The design index will contain a required minimum level of fuel efficiency related to a baseline, which will be established based on fuel efficiency for ships delivered between 1995 and 2005. The actual minimum level, and the frequency with which the limit will be tightened, are among the matters that will be considered by MEPC 58 in October.

    The Oslo meeting thoroughly considered the different elements in the formula to avoid so-called “paragraph ships”, meaning future ship designs optimized for certain conditions but which do not actually deliver greater fuel efficiency. The different correction factors to make the formula relevant for all ship types were given extensive consideration, as was verification of the design index, as there might not be a Flag state dedicated to the ship at the design stage.

    The meeting encouraged Member States and observer organizations to test the robustness of the agreed draft formula by conducting simulations and submitting the outcome to MEPC 58. With this outcome, MEPC 58 should be in a position to approve the CO2 Design Index for new ships and agree on the final details.

    Interim CO2 operational index

    The intersessional meeting considered the interim CO2 operational index and identified all areas where changes have been proposed. The interim CO2 operational index was adopted by MEPC 53 in July 2005 and has been used by a number of flag States and industry organizations to determine the fuel efficiency of their ship operations. IMO has received the outcome from thousands of trials and a large amount of data exists.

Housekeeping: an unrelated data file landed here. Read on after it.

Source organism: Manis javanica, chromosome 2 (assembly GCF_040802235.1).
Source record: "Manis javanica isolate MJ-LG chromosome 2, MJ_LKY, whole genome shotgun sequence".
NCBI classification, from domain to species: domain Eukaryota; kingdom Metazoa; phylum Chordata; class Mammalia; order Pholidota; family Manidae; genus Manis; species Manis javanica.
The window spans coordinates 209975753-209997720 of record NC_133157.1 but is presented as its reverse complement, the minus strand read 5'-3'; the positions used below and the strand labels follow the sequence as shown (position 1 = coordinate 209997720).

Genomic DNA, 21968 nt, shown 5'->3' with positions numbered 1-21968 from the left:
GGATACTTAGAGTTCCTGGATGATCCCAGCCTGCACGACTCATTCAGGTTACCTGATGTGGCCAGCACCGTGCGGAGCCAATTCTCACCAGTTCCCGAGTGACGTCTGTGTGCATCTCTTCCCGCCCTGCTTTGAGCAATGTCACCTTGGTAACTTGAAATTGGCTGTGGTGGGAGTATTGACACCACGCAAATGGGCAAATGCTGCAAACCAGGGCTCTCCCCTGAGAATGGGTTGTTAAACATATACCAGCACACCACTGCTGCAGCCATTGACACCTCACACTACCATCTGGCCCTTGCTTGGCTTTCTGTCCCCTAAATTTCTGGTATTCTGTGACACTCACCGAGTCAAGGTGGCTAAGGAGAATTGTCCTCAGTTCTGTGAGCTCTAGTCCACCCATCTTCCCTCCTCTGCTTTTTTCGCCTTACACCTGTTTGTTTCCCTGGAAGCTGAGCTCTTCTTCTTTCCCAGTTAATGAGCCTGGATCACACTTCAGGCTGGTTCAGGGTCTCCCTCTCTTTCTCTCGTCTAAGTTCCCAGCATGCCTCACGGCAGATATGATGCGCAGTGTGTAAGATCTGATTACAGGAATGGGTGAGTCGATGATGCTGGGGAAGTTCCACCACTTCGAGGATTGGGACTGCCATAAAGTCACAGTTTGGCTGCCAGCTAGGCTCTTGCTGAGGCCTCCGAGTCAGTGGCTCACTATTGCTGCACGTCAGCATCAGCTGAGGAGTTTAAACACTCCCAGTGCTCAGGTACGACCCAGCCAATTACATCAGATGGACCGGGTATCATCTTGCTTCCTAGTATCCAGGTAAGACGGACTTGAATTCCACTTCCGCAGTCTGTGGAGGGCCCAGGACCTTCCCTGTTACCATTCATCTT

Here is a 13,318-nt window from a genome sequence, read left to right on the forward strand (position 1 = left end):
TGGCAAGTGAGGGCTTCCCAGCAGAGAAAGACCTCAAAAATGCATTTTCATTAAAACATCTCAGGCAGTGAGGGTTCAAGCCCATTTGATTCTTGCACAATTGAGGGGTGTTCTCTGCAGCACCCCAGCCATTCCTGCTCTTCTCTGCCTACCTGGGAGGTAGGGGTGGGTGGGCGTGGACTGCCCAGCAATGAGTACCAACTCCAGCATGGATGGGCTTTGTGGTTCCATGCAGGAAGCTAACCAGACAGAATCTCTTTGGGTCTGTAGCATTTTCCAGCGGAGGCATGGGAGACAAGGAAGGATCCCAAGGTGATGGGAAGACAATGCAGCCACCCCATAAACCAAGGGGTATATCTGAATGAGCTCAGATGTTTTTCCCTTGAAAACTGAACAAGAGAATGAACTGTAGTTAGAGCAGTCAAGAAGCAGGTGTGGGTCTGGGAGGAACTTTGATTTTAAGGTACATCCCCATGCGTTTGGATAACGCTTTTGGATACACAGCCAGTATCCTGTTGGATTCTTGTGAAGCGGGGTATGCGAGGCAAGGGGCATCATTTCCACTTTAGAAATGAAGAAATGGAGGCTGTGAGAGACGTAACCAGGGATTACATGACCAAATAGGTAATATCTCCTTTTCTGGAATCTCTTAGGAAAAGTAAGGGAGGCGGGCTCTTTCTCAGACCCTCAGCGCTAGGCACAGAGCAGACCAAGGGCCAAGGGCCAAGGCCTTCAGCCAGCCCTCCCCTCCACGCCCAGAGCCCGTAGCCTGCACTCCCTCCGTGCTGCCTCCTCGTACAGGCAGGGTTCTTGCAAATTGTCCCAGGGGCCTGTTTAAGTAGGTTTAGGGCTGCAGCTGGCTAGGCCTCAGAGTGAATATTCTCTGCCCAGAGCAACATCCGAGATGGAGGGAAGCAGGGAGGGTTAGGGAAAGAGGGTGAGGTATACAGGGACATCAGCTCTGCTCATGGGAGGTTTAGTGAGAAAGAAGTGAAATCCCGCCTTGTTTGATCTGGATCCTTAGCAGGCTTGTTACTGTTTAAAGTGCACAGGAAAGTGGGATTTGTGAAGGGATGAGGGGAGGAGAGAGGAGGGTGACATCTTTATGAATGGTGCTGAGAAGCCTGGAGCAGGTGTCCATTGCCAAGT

The interim CO2 operational index has been used to establish a common approach for trials on voluntary CO2 emission indexing, enabling shipowners and operators to evaluate the performance of their fleet with regard to CO2 emissions. As the amount of CO2 emitted from a ship is directly related to the consumption of fuel oil, CO2 indexing also provides useful information on a ship’s performance with regard to fuel efficiency. The draft CO2 operational index will be put forward to MEPC 58 with a view to finalizing it at that session.

    Best practices for voluntary implementation

    The intersessional meeting reviewed best practices for voluntary implementation and developed further guidance for the ship industry on fuel efficient operation of ships. The meeting considered best practices regarding a range of measures identified by earlier sessions of the MEPC and for how they can be implemented by ship builders, operators, charterers, ports and other relevant partners to make all possible efforts to reduce GHG emissions. Operational measures have been identified as having significant reduction potential that often can be achieved without large investments, but would require co-operation with other stakeholders.